Wednesday, November 20, 2013

Marion, Massachusetts

K, me, and Spirit in October at the dock

Spirit arrived at the house on Front Street today and tonight she sleeps in the driveway, her mast unstepped and in the grass of the front yard. It's been an eventful and difficult few months. We discovered shortly after my last post—or maybe before—that the wooden mast probably needed to be replaced. There are a couple of prospects for aluminum replacement masts, and another option is the repair of the existing wooden mast. My preferred option, cutting a spruce tree in Aroostook and allowing it to cure, was not chosen. My second preferred option, wrapping the thing in duct tape and sailing to the Azores anyway: also shot down.

Autumnal sea grass at Old Landing in Marion
We also didn't live aboard as much as I would have liked. I stocked the boat with groceries and toiletries and dishes, but the comforts of a family dwelling—laundry and electricity and hot water and plumbing—are often too hard to turn down, as they also were seven years ago, with Secret. Can it really have been that long? Yes.

The last row of the season
Exactly three nights were spent at anchor, two nights in harbors we'd already visited, once off the Elizabethan Islands alone, open to the current. We didn't make it to Nantucket or Martha's Vineyard. And still I focus on the things that were not done, rather than those that were. Spirit, herself, is exquisite. Beamy, roomy, comfortable, warm, thoroughly equipped. She's the perfect boat, already a personality, a boat I cannot bring myself to call an “it” whatever you landlubbers may do.

Mast coming down at sunset, as the boatyard dudes pounded down the boom gallows with a rubber hammer, far more viciously than I would have
But she is not yet a home. I remain perennially homeless. The most stressful thing about these in-between periods, the stretch between adventures, is a feeling of constantly imposing on the kindness of strangers, or at least friends and family. So we're in a holding pattern, and in the meantime, as we mast-hunt and paint and powerwash and decommission, draining water from the holding tank and the engine and the water bladders, we prepare also for another winter ashore.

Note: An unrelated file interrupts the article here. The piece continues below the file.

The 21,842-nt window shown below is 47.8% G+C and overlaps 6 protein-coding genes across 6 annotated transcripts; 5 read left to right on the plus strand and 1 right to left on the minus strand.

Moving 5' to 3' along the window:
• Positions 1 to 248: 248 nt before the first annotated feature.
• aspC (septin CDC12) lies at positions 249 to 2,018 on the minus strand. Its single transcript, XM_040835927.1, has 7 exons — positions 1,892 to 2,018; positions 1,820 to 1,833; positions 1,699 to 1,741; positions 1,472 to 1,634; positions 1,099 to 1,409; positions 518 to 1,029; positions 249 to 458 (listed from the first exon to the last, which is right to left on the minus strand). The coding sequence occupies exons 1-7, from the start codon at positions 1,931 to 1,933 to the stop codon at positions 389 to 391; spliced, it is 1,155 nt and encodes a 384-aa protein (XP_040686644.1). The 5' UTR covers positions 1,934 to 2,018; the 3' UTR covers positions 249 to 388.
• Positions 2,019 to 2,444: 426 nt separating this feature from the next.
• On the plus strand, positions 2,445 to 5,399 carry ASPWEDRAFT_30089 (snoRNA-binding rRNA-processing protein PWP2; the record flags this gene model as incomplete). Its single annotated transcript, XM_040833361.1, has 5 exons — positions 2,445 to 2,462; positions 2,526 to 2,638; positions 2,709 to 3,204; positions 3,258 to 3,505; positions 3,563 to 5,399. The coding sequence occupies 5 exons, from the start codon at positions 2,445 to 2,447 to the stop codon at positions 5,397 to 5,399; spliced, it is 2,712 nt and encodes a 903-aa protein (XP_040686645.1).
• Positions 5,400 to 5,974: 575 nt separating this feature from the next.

Red Sonia said...

So glad to hear your voice. I have wondered about life and adventure and the places between. I am beginning to believe that all of life is the places in between. Just before Thanksgiving or Christmas or Winter or adventure or spring or or or or. . . I keep pondering my way back to joy, outside of all the or's. Big empty churches in the middle of the week, seem to be my homes. Maybe there is one near you too, as I believe there always are no matter where you go.

Red Sonia said...

FYI - I still find big sailboats terrifying, maybe for my climbing with two little boys up that metal ladder or maybe for your story of being lost in the current, but Spirit also appeals to me for the same reasons, the thrill and the space and being able to have an unconventional life, which I believe will always be true for you and I hope some day for me too.

Anonymous said...

FYI your see grass is at Island Wharf not Old Landing!

Anonymous said...

although I guess it's sea

Melissa Jenks said...

Sonia--it's so funny because I didn't realize you were terrified when we were climbing up the ladder with your boys. You're good at keeping things hidden, although I guess I've been hiding out these last couple of months, too.

Anonymous--I can't keep Island Wharf and Old Landing straight! Only people who belong in Marion can do that.

Anonymous said...

perenially homeless... the life of a tck.

great to hear from you. i may be in thailand myself this spring. email?